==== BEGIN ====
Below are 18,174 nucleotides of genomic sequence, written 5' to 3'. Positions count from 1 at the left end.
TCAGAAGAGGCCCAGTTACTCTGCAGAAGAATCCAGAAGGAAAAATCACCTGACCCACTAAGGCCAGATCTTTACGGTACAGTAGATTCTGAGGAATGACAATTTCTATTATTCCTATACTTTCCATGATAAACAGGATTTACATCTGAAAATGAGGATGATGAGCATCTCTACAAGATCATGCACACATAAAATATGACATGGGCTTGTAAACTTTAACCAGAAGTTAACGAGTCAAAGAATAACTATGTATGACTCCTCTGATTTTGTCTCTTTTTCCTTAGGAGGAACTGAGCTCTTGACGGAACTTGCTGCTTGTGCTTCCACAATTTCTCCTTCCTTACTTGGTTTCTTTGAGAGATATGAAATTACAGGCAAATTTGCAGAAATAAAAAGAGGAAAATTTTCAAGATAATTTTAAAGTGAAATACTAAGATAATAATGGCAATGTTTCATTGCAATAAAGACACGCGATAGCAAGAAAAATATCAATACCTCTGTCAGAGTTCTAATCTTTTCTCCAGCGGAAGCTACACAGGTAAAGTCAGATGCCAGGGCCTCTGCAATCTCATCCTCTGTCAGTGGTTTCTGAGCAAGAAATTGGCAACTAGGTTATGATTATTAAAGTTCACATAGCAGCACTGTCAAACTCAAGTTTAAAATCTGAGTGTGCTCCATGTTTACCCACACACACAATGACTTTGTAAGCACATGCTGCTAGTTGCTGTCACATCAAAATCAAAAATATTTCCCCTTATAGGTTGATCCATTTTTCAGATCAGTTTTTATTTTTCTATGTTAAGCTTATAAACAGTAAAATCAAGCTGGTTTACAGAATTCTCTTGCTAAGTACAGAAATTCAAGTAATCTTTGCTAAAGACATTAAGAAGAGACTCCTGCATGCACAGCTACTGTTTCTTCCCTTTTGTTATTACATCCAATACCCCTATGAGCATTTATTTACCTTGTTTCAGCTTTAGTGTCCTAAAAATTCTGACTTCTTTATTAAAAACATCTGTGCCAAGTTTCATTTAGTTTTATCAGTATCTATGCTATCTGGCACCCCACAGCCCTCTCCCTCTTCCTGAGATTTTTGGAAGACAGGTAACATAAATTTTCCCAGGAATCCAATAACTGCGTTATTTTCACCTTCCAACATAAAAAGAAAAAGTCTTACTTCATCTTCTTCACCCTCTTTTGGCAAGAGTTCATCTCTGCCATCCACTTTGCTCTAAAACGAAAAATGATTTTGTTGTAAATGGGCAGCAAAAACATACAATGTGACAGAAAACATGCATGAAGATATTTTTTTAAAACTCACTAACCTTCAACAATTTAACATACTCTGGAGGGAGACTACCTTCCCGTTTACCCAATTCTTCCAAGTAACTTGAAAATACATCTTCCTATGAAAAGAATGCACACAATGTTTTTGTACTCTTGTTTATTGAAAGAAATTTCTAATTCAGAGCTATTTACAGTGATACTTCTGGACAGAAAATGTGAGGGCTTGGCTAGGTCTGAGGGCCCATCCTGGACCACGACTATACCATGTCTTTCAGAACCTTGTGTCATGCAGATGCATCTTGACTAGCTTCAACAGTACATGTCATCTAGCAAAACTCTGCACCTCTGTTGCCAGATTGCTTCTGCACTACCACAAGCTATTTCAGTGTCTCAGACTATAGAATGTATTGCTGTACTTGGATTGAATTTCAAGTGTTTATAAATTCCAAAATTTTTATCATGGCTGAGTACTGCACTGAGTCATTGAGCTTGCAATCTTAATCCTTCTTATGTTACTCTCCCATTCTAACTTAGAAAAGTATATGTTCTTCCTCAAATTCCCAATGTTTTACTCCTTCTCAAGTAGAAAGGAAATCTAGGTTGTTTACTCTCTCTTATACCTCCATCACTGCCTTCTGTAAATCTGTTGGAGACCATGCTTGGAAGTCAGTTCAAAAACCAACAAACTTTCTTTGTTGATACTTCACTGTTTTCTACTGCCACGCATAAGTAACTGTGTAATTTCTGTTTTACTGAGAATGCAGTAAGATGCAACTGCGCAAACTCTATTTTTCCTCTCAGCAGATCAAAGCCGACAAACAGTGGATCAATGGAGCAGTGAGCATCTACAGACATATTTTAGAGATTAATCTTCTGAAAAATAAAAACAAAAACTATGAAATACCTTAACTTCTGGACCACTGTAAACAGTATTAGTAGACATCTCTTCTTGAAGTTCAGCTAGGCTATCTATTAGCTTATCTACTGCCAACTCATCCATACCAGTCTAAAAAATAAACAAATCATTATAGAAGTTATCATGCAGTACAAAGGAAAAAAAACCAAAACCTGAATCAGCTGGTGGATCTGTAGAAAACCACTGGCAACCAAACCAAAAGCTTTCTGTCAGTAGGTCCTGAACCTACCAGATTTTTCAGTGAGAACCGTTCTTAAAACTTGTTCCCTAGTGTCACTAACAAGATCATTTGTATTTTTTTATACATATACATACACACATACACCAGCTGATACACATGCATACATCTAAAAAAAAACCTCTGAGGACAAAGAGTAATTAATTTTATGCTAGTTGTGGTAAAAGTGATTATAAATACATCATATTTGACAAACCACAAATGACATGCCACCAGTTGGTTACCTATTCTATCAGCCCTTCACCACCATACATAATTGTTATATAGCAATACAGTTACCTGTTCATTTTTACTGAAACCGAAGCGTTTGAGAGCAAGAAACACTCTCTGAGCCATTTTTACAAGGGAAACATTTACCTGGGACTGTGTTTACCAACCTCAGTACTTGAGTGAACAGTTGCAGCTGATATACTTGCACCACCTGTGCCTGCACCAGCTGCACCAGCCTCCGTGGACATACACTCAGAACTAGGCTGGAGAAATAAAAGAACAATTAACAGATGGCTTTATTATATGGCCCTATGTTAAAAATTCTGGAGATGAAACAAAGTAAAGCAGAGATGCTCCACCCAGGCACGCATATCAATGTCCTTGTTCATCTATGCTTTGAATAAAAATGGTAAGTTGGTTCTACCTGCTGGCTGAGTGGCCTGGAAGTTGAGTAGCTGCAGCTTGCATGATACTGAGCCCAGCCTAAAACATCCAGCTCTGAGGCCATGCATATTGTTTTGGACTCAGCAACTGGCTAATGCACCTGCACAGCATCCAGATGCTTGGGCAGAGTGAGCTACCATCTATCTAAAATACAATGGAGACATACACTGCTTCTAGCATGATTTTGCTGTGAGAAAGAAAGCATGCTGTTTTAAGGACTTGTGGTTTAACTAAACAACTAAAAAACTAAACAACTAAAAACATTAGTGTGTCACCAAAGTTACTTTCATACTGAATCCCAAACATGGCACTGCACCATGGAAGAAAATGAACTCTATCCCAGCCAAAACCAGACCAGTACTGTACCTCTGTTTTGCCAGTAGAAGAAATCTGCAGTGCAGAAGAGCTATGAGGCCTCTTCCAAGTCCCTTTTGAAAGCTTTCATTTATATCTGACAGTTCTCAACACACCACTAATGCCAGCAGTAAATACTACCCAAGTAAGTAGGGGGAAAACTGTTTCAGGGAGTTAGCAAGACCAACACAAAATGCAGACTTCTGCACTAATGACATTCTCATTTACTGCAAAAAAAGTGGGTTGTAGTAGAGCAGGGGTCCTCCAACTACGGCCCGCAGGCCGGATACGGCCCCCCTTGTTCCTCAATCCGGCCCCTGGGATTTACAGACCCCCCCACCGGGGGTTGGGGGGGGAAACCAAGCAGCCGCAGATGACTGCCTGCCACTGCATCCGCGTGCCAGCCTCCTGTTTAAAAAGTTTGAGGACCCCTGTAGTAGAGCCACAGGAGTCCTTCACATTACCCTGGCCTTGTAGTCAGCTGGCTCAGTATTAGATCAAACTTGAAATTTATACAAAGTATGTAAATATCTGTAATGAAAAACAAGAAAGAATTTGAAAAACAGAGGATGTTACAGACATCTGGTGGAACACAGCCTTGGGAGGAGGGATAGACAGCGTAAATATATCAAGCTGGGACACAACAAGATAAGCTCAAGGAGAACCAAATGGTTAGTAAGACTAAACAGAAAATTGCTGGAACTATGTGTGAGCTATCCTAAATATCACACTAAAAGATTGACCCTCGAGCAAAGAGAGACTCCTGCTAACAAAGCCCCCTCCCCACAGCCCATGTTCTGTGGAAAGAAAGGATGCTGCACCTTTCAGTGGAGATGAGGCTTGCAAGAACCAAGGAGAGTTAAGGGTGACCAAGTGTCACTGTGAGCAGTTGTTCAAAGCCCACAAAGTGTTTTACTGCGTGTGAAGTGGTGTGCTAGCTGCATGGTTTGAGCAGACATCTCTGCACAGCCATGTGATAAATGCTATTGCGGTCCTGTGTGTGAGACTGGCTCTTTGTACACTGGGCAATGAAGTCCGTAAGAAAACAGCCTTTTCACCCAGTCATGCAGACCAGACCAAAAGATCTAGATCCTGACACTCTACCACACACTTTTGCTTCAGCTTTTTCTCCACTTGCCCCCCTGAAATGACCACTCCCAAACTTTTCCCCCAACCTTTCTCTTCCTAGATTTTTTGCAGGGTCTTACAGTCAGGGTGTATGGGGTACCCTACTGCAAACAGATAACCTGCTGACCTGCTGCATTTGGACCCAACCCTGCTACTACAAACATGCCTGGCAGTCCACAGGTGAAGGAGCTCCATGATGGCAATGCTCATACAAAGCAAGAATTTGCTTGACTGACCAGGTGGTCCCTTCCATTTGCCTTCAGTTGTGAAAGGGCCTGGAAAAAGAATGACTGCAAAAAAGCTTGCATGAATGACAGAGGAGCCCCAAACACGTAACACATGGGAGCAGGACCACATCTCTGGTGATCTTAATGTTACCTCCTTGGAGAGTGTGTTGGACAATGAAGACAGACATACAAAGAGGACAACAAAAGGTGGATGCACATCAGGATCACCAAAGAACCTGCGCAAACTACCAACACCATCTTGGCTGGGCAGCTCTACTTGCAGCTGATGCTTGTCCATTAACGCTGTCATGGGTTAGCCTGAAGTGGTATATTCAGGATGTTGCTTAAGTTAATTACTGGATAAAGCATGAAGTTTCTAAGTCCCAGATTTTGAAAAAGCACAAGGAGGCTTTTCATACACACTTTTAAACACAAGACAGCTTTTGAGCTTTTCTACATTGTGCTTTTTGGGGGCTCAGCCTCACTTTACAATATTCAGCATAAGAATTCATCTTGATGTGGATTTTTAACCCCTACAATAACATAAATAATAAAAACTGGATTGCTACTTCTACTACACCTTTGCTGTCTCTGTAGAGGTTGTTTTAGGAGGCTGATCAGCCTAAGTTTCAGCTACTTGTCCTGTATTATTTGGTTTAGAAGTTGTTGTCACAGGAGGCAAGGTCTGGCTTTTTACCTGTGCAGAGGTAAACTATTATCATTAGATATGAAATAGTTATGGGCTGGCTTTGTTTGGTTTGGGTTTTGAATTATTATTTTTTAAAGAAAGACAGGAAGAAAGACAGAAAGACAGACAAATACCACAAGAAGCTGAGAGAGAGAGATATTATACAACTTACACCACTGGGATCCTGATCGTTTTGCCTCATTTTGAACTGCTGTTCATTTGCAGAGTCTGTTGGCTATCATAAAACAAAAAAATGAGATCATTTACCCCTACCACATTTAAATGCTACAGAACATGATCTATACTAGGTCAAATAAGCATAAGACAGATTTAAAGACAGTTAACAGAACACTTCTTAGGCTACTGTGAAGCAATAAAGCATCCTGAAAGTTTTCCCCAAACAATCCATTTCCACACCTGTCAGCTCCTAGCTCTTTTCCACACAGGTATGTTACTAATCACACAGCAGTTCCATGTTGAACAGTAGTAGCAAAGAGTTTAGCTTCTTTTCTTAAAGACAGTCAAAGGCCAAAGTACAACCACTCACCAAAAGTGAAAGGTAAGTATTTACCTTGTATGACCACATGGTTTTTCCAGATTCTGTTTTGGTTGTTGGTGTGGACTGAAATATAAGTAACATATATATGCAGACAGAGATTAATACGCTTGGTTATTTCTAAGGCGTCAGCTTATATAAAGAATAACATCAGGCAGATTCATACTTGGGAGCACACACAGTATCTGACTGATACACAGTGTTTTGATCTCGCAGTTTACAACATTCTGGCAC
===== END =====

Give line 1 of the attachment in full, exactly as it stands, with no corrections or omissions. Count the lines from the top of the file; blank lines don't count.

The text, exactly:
Below are 18,174 nucleotides of genomic sequence, written 5' to 3'. Positions count from 1 at the left end.